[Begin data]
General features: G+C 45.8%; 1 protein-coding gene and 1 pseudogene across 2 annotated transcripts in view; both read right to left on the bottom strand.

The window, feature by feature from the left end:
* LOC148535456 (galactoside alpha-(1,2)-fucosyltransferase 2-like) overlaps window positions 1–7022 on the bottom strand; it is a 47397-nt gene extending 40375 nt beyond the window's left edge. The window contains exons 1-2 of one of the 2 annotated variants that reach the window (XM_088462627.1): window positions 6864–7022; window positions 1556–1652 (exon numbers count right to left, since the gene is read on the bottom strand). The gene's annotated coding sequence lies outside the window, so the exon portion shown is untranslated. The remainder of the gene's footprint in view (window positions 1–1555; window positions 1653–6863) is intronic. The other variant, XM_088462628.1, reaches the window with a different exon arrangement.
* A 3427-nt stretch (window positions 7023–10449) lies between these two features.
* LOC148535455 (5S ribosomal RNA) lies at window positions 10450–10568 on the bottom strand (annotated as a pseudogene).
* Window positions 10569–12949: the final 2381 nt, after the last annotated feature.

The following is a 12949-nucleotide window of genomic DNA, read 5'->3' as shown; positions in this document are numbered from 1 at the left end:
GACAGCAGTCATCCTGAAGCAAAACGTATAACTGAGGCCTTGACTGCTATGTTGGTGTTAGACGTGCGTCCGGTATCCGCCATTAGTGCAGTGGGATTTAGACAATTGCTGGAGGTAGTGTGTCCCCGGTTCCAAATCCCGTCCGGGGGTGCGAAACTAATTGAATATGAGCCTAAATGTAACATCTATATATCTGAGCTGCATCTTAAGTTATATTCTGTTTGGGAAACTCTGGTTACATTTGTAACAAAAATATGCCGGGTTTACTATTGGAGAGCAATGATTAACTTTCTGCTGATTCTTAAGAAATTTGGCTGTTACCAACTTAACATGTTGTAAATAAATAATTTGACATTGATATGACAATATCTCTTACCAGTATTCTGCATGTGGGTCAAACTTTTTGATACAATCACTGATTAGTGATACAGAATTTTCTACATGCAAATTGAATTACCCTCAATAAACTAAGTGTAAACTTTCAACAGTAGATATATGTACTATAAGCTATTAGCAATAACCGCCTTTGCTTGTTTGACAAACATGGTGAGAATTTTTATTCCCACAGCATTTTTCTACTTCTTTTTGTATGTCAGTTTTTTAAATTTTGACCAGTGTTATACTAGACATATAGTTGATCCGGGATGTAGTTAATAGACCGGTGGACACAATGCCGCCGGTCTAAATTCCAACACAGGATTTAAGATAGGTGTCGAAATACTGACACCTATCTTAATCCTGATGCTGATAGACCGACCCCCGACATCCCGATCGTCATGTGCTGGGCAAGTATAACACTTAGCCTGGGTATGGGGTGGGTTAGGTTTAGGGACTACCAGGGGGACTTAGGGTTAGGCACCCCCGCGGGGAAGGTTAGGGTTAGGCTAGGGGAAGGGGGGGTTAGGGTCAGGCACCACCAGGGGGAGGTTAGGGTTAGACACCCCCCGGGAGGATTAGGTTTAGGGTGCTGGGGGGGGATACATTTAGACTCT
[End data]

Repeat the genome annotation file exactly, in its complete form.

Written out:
General features: G+C 45.8%; 1 protein-coding gene and 1 pseudogene across 2 annotated transcripts in view; both read right to left on the bottom strand.

The window, feature by feature from the left end:
* LOC148535456 (galactoside alpha-(1,2)-fucosyltransferase 2-like) overlaps window positions 1–7022 on the bottom strand; it is a 47397-nt gene extending 40375 nt beyond the window's left edge. The window contains exons 1-2 of one of the 2 annotated variants that reach the window (XM_088462627.1): window positions 6864–7022; window positions 1556–1652 (exon numbers count right to left, since the gene is read on the bottom strand). The gene's annotated coding sequence lies outside the window, so the exon portion shown is untranslated. The remainder of the gene's footprint in view (window positions 1–1555; window positions 1653–6863) is intronic. The other variant, XM_088462628.1, reaches the window with a different exon arrangement.
* A 3427-nt stretch (window positions 7023–10449) lies between these two features.
* LOC148535455 (5S ribosomal RNA) lies at window positions 10450–10568 on the bottom strand (annotated as a pseudogene).
* Window positions 10569–12949: the final 2381 nt, after the last annotated feature.

The following is a 12949-nucleotide window of genomic DNA, read 5'->3' as shown; positions in this document are numbered from 1 at the left end:
GACAGCAGTCATCCTGAAGCAAAACGTATAACTGAGGCCTTGACTGCTATGTTGGTGTTAGACGTGCGTCCGGTATCCGCCATTAGTGCAGTGGGATTTAGACAATTGCTGGAGGTAGTGTGTCCCCGGTTCCAAATCCCGTCCGGGGGTGCGAAACTAATTGAATATGAGCCTAAATGTAACATCTATATATCTGAGCTGCATCTTAAGTTATATTCTGTTTGGGAAACTCTGGTTACATTTGTAACAAAAATATGCCGGGTTTACTATTGGAGAGCAATGATTAACTTTCTGCTGATTCTTAAGAAATTTGGCTGTTACCAACTTAACATGTTGTAAATAAATAATTTGACATTGATATGACAATATCTCTTACCAGTATTCTGCATGTGGGTCAAACTTTTTGATACAATCACTGATTAGTGATACAGAATTTTCTACATGCAAATTGAATTACCCTCAATAAACTAAGTGTAAACTTTCAACAGTAGATATATGTACTATAAGCTATTAGCAATAACCGCCTTTGCTTGTTTGACAAACATGGTGAGAATTTTTATTCCCACAGCATTTTTCTACTTCTTTTTGTATGTCAGTTTTTTAAATTTTGACCAGTGTTATACTAGACATATAGTTGATCCGGGATGTAGTTAATAGACCGGTGGACACAATGCCGCCGGTCTAAATTCCAACACAGGATTTAAGATAGGTGTCGAAATACTGACACCTATCTTAATCCTGATGCTGATAGACCGACCCCCGACATCCCGATCGTCATGTGCTGGGCAAGTATAACACTTAGCCTGGGTATGGGGTGGGTTAGGTTTAGGGACTACCAGGGGGACTTAGGGTTAGGCACCCCCGCGGGGAAGGTTAGGGTTAGGCTAGGGGAAGGGGGGGTTAGGGTCAGGCACCACCAGGGGGAGGTTAGGGTTAGACACCCCCCGGGAGGATTAGGTTTAGGGTGCTGGGGGGGGATACATTTAGACTCT